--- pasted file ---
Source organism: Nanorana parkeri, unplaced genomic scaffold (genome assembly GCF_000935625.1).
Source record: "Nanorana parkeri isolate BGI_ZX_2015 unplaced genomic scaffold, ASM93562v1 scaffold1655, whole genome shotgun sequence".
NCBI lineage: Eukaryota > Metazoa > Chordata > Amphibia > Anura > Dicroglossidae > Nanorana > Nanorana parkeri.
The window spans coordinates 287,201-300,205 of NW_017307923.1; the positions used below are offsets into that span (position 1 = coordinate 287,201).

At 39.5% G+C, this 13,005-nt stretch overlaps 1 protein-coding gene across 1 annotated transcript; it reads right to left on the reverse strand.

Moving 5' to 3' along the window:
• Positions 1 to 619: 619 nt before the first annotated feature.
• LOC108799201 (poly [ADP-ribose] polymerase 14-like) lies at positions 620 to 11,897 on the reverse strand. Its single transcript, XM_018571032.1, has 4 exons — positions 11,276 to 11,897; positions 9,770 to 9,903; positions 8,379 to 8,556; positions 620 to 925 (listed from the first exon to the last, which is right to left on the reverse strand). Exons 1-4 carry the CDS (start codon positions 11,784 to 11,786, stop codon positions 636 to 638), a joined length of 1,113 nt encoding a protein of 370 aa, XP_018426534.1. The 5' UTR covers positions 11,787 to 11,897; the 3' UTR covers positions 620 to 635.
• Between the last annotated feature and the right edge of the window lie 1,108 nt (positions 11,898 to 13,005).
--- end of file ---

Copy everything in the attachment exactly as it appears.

Source organism: Nanorana parkeri, unplaced genomic scaffold (genome assembly GCF_000935625.1).
Source record: "Nanorana parkeri isolate BGI_ZX_2015 unplaced genomic scaffold, ASM93562v1 scaffold1655, whole genome shotgun sequence".
NCBI lineage: Eukaryota > Metazoa > Chordata > Amphibia > Anura > Dicroglossidae > Nanorana > Nanorana parkeri.
The window spans coordinates 287,201-300,205 of NW_017307923.1; the positions used below are offsets into that span (position 1 = coordinate 287,201).

At 39.5% G+C, this 13,005-nt stretch overlaps 1 protein-coding gene across 1 annotated transcript; it reads right to left on the reverse strand.

Moving 5' to 3' along the window:
• Positions 1 to 619: 619 nt before the first annotated feature.
• LOC108799201 (poly [ADP-ribose] polymerase 14-like) lies at positions 620 to 11,897 on the reverse strand. Its single transcript, XM_018571032.1, has 4 exons — positions 11,276 to 11,897; positions 9,770 to 9,903; positions 8,379 to 8,556; positions 620 to 925 (listed from the first exon to the last, which is right to left on the reverse strand). Exons 1-4 carry the CDS (start codon positions 11,784 to 11,786, stop codon positions 636 to 638), a joined length of 1,113 nt encoding a protein of 370 aa, XP_018426534.1. The 5' UTR covers positions 11,787 to 11,897; the 3' UTR covers positions 620 to 635.
• Between the last annotated feature and the right edge of the window lie 1,108 nt (positions 11,898 to 13,005).